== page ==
John Wanamaker is remembered as the father of the American department store and modern commercial and retail advertising.
He opened his first store in 1861, on the southeast corner of Sixth and Market streets. Sales were unremarkable until Wanamaker instituted a new policy: one price, no bargaining, and “goods returned and money refunded”. Business began to flourish.
In 1875 Wanamaker bought the abandoned freight depot of the Pennsylvania Railroad at 13th st. and Market str. and established the Grand Depot, colloquially known as Wanamaker’s. Now considered the first American department store, the Grand Depot began to add specialized departments in 1877 and opened the first toy department in an American department store in 1880. When Wanamaker opened a newly built store at the 13th and Market site in 1910 it was simply called Wanamaker’s.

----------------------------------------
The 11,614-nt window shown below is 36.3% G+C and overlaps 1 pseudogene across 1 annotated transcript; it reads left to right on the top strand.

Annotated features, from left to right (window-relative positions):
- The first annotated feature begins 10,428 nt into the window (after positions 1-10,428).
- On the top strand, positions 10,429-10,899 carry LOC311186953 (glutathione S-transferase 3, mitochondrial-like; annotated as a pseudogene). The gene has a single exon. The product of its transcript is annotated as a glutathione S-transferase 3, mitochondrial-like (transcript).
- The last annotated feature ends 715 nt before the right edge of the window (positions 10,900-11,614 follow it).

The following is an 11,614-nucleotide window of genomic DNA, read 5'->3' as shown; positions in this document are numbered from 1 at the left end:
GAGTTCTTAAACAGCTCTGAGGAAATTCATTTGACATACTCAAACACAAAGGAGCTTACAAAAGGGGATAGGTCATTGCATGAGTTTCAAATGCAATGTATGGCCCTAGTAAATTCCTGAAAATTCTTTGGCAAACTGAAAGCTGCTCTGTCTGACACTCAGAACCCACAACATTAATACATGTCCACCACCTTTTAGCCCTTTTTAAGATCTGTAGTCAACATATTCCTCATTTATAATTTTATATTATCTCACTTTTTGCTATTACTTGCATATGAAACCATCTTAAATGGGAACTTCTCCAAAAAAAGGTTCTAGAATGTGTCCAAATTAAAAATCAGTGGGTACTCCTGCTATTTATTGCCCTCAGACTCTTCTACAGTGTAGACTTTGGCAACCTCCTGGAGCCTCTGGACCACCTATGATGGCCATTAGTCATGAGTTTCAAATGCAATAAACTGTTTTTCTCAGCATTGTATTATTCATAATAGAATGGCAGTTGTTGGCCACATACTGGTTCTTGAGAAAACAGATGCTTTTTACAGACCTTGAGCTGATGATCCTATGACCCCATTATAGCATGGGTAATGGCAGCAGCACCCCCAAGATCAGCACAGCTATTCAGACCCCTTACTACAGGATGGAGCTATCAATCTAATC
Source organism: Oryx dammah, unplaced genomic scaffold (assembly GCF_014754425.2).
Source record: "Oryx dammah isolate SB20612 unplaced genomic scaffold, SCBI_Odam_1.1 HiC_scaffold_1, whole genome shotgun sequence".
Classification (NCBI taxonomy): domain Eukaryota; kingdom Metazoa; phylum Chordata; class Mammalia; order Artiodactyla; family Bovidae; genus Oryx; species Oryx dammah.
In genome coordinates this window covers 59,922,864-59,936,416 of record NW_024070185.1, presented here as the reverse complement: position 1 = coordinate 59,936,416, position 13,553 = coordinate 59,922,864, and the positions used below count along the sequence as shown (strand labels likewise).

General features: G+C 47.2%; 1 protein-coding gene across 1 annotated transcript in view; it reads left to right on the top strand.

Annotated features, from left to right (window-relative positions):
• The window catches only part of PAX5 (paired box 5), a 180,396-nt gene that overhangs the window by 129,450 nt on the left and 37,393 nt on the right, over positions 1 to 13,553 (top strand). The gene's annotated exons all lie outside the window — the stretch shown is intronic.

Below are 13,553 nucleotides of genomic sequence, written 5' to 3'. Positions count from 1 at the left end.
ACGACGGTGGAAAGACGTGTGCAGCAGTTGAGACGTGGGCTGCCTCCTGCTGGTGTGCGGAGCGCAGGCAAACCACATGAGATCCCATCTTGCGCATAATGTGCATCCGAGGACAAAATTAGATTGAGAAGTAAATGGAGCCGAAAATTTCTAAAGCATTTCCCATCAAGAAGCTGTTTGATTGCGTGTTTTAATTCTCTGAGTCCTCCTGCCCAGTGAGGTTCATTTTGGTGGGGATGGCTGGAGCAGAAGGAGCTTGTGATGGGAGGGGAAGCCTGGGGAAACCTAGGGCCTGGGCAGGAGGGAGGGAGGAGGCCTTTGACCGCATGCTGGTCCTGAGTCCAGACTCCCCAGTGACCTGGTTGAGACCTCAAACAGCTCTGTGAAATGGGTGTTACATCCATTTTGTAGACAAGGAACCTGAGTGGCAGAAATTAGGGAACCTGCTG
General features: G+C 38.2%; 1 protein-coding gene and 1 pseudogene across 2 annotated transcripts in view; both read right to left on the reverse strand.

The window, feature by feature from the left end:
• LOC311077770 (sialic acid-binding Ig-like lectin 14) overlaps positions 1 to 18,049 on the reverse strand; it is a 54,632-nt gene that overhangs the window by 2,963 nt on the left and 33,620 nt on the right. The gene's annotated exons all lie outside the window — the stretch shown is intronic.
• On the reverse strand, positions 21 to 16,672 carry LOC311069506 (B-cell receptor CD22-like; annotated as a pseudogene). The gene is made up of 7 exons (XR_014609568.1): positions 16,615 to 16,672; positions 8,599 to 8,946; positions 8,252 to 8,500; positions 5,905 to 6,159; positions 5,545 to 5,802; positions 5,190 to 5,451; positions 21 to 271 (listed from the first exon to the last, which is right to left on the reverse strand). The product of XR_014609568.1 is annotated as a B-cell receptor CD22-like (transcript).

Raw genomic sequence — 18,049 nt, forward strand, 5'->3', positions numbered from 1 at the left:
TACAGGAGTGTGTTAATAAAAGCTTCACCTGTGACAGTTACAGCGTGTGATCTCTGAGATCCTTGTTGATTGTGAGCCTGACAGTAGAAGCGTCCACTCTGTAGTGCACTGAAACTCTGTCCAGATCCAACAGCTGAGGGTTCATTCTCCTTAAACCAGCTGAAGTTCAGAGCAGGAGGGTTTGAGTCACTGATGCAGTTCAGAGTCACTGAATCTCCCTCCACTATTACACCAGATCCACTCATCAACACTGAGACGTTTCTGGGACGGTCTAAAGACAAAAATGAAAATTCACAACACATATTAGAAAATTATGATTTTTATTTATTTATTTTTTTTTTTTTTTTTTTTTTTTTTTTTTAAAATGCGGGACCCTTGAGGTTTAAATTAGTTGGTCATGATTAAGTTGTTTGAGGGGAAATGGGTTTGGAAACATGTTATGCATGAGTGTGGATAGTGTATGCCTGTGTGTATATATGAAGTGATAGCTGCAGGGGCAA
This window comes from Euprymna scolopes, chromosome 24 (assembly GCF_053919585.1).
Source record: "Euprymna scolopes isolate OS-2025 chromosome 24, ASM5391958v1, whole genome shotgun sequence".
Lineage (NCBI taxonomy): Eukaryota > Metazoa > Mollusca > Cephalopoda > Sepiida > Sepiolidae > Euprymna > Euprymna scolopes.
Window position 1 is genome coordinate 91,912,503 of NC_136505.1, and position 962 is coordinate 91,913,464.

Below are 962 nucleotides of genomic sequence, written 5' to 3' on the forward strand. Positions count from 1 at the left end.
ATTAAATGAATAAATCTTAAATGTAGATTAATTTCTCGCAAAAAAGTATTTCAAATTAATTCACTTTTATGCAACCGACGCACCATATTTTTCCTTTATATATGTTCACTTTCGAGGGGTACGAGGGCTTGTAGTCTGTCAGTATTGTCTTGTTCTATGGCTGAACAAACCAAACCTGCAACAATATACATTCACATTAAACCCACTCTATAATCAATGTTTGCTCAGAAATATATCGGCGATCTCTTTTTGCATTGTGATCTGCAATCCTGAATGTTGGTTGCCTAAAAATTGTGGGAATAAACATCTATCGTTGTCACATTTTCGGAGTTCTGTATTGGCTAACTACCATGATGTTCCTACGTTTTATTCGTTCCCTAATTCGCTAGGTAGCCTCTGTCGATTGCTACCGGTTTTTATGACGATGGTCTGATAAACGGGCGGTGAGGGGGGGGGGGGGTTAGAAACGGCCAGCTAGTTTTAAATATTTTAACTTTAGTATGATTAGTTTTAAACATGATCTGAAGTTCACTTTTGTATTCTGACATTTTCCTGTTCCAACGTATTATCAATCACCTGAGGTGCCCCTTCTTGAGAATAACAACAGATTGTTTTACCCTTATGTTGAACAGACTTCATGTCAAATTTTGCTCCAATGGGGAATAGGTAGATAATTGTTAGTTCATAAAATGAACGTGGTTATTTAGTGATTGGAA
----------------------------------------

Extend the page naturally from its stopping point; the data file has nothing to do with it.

One of Philadelphia’s great philanthropists and civic leaders, Wanamaker was Postmaster General of the United States under President Benjamin Harrison. He was also president of the YMCA for eight years, and helped found Presbyterian Hospital, funding the children’s ward there. He raised money for many causes, such as the relief of famine in Ireland, the treatment of Yellow Fever in the American south, and victims of the 1913 Ohio River flood.
On the day of his funeral, the city closed all public schools and flags were lowered to half-mast. His pallbearers included the governor of Pennsylvania, the mayors of Philadelphia and New York, the chief justice of the Supreme Court of the United States, and Thomas A. Edison. Still in business, Wanamaker’s department store is now a Macy’s.